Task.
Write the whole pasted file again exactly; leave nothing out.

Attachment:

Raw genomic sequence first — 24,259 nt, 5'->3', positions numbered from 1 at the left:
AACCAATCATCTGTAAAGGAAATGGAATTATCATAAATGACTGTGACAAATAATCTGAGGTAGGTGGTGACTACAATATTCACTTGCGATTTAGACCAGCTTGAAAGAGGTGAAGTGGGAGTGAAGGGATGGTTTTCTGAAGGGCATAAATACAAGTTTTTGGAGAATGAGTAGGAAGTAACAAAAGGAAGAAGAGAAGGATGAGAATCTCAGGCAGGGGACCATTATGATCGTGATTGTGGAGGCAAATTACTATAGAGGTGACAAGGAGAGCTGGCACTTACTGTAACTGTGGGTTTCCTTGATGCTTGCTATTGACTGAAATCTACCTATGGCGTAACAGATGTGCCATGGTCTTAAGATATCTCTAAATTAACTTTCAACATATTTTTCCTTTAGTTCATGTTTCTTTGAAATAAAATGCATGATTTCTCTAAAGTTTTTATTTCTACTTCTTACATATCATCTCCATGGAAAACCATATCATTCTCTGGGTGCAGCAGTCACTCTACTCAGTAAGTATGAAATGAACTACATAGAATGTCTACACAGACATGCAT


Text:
Raw genomic sequence first — 24,259 nt, 5'->3', positions numbered from 1 at the left:
AACCAATCATCTGTAAAGGAAATGGAATTATCATAAATGACTGTGACAAATAATCTGAGGTAGGTGGTGACTACAATATTCACTTGCGATTTAGACCAGCTTGAAAGAGGTGAAGTGGGAGTGAAGGGATGGTTTTCTGAAGGGCATAAATACAAGTTTTTGGAGAATGAGTAGGAAGTAACAAAAGGAAGAAGAGAAGGATGAGAATCTCAGGCAGGGGACCATTATGATCGTGATTGTGGAGGCAAATTACTATAGAGGTGACAAGGAGAGCTGGCACTTACTGTAACTGTGGGTTTCCTTGATGCTTGCTATTGACTGAAATCTACCTATGGCGTAACAGATGTGCCATGGTCTTAAGATATCTCTAAATTAACTTTCAACATATTTTTCCTTTAGTTCATGTTTCTTTGAAATAAAATGCATGATTTCTCTAAAGTTTTTATTTCTACTTCTTACATATCATCTCCATGGAAAACCATATCATTCTCTGGGTGCAGCAGTCACTCTACTCAGTAAGTATGAAATGAACTACATAGAATGTCTACACAGACATGCAT